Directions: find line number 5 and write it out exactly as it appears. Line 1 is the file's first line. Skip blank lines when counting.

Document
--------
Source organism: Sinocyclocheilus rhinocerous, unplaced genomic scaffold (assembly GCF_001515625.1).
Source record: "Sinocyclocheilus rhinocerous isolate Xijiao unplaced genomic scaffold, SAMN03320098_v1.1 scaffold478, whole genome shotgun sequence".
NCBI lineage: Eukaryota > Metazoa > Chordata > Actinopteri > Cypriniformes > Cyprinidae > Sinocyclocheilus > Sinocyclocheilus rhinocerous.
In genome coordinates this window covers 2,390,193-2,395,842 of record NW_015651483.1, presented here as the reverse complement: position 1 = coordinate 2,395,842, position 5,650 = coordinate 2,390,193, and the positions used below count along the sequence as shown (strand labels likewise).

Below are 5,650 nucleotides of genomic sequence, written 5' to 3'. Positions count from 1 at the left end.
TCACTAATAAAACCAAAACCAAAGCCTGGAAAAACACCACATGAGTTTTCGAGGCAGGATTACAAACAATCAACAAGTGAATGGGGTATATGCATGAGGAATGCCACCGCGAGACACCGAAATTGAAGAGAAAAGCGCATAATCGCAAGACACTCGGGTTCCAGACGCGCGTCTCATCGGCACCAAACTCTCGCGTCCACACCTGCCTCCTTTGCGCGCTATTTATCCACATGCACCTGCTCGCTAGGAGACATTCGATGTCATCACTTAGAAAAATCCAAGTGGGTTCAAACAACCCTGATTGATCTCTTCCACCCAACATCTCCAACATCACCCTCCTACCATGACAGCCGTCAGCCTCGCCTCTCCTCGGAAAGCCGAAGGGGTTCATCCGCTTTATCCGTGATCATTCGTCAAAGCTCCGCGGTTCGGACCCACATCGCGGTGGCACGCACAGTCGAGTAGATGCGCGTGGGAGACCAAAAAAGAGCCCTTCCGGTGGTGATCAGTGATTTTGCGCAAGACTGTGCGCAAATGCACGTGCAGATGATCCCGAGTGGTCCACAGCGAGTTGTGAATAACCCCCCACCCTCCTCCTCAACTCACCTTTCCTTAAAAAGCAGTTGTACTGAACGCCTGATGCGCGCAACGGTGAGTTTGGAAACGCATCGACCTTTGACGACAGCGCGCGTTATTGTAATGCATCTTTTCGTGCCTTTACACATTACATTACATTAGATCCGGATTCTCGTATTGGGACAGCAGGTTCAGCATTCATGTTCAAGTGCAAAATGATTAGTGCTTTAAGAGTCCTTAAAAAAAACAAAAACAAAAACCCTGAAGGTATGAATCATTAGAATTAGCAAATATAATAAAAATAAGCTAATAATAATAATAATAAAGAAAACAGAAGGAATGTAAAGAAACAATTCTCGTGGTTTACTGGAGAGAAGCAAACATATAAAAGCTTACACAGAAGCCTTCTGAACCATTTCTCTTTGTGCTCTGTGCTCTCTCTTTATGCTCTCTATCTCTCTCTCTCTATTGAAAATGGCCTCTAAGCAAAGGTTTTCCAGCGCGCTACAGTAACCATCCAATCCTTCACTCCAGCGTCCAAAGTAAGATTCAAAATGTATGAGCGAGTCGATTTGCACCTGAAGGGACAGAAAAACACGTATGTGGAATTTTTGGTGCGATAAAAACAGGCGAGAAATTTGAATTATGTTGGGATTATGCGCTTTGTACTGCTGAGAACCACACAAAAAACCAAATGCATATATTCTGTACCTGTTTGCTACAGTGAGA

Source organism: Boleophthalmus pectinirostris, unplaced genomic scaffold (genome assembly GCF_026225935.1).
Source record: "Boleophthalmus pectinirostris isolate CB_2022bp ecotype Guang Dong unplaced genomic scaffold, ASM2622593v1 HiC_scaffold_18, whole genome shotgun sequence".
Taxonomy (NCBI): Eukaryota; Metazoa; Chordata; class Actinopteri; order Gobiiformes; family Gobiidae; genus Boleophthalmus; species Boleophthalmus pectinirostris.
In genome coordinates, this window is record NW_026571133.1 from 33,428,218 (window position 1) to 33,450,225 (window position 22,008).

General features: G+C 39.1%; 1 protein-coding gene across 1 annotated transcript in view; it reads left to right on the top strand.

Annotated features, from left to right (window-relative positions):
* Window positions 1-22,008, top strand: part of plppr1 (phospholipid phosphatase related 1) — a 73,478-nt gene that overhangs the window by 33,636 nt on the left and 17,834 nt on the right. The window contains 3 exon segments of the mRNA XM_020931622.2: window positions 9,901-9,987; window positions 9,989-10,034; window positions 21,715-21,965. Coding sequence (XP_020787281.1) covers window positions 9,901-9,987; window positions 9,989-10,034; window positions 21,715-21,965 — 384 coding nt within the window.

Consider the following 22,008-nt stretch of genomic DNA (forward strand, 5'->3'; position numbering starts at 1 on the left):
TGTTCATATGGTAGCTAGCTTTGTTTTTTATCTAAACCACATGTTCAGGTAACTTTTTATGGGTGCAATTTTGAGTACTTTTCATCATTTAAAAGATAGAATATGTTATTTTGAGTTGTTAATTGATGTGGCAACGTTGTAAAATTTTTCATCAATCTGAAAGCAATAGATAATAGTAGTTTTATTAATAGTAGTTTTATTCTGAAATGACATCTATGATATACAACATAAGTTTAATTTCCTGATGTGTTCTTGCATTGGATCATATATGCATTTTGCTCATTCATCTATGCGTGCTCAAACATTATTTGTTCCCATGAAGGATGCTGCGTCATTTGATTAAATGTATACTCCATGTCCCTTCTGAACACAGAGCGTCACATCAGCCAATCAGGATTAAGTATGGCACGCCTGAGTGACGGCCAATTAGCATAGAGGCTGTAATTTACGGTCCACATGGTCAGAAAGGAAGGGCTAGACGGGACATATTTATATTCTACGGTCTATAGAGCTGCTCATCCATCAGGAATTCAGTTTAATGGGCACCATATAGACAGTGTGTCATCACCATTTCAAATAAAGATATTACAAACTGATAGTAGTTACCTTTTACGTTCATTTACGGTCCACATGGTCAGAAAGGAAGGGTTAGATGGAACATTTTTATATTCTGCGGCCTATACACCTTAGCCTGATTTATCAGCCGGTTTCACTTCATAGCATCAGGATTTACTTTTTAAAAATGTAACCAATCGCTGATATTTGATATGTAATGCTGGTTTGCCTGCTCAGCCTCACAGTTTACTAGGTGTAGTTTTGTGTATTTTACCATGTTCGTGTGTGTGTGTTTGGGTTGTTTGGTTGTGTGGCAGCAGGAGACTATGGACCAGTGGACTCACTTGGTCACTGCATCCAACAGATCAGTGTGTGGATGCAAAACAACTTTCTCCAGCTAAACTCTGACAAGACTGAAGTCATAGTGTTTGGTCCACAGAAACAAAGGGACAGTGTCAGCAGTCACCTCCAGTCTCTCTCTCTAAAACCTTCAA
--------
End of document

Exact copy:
Below are 5,650 nucleotides of genomic sequence, written 5' to 3'. Positions count from 1 at the left end.